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SERMON XIV.

PART II.

AND, WHEN HE HAD SPENT ALL, HE BEGAN TO

BE IN WANT. LUKE XV. 14.

WHEN the case of the prodigal is considered, we owe it as a debt due to the folly of mankind, to shew - then the sins and miseries of extravagance: but we

owe it also as a debt to their understanding and good sense, to convince them of the duty and wisdom of aconomy.

Some
may

think it sufficient to say, that the way not to be profuse, is to be saving; and that the spirit of parsiinony is the only certain cure for the spirit of prodigality. But this remedy, so as it prevails in some constitutions, may prove as bad as the disease. The economy of a wise man and a Christian doth not consist in the saving, but in the prudent and charitable disposal of his substance : not exclusive of a sparing principle, when that becomes necessary to his affairs.

The ingredients which properly constitute what we call æconomy, are providence, prudence, and order or method. He, who doth not observe these, will always be in danger of that dissipation which leads to ruin.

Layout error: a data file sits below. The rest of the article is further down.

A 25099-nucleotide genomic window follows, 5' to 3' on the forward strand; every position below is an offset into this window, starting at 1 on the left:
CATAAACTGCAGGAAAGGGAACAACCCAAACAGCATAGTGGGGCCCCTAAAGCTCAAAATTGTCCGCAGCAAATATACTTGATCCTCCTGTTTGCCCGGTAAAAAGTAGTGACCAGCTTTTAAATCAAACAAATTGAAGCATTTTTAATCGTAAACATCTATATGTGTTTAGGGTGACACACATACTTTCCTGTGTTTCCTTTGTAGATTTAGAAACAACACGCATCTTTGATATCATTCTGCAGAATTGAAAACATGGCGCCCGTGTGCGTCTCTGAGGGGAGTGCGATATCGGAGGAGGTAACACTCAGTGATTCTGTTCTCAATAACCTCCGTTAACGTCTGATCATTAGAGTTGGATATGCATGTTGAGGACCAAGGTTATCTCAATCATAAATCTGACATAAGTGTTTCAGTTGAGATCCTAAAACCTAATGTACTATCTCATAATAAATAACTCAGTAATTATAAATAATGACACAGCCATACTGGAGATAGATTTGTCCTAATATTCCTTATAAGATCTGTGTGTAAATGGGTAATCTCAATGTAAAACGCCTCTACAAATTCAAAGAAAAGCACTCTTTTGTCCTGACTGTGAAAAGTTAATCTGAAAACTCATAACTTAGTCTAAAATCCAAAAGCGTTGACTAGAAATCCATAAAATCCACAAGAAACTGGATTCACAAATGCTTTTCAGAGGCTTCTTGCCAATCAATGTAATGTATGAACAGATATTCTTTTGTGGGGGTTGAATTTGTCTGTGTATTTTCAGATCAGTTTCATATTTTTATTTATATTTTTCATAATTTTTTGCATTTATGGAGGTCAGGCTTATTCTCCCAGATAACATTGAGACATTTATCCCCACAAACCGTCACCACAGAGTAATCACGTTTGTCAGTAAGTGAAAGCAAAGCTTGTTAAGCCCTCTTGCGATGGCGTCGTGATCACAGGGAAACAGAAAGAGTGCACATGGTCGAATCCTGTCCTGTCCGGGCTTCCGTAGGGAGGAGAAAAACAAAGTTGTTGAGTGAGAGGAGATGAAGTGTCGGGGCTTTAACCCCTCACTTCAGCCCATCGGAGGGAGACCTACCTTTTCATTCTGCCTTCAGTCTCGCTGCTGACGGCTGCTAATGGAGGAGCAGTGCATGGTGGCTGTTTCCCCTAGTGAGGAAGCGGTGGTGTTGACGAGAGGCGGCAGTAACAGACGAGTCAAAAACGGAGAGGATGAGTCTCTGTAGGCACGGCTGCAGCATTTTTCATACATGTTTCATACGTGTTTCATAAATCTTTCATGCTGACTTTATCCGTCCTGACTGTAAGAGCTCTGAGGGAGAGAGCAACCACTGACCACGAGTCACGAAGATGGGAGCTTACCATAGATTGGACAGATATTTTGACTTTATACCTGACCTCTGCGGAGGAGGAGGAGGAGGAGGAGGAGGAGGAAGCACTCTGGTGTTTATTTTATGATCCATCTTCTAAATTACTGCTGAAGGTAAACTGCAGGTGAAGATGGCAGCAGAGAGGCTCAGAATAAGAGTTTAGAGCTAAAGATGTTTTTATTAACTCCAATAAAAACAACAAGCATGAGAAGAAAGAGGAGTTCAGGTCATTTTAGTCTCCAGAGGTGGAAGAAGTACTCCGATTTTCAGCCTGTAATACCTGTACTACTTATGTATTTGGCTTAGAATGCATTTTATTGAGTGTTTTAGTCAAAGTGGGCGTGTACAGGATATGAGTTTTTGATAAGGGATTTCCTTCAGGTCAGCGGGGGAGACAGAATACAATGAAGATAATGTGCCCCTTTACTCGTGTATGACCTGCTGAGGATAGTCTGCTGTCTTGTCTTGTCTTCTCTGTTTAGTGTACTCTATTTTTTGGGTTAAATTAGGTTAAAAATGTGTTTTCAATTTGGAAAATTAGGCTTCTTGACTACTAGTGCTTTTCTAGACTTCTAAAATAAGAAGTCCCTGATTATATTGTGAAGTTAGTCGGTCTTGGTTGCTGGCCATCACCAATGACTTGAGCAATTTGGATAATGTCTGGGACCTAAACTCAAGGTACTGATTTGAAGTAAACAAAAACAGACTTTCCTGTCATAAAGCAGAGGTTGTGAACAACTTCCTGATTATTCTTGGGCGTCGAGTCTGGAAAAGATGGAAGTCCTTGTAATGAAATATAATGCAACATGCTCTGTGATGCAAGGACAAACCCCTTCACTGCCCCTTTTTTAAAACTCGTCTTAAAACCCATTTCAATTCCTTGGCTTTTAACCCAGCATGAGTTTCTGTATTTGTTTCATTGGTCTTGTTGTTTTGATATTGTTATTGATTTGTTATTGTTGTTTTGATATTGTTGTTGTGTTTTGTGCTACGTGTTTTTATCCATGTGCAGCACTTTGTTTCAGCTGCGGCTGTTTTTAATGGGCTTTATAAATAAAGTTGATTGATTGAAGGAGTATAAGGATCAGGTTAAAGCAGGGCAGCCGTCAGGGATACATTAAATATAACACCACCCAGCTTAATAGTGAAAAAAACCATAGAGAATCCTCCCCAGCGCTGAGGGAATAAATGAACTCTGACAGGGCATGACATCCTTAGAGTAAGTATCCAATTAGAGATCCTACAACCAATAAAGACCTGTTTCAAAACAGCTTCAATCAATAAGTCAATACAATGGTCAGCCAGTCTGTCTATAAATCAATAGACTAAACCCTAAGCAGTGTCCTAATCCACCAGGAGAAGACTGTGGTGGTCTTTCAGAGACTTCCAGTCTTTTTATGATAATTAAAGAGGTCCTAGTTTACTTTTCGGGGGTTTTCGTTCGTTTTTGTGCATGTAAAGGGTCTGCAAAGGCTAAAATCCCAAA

The provident man, according to the sense of his name, looks forward: he lives to-day, as one who considers that he is to live to-morrow : whereas the fool, looking to the present day only, saith, let us eat and drink, for to-morrow we die. When he undertaketh any work, he first revolves in his mind, how it is to be conducted, and when it will be finished. It may be such, perhaps, as any body can begin. Any man can leap into the stream; but he who does this, without considering how he shall swim across, is very much to be blamed; especially if he hath been first admonished of the depth. A person, who miscarries for want of timely consideration, makes himself the talk of his neighbours. Want of foresight is want of wisdom; and want of wisdom, when it affects any thing great, is always in danger of being ridiculous. This case is strongly represented by our Lord in the Gospel : which of you, intending to build a tower, sitteth not down first and counteth the cost, whether he hath sufficient to finish it? lest haply after he hath laid the foundation, and is not able to finish, all that behold it begin to mock him. No man can be allowed to have sense, who hath sense of the present, with no sense of the future. The laughter, which is not restrained . by thought, is mad; and the mirth, not tempered by a consideration of what is to come, is frantic. Improvidence is against nature; at least, it is against what we call nature in brutes; because it is against the principle of self-preservation; of which principle he seems to be destitute, who considereth not what is to become of him, when the day of present gratification is over. Therefore every man, who would live in the world, must consider what his station and circumstances will admit of; leaving as little as possible to probabilities and contingences, which are very apt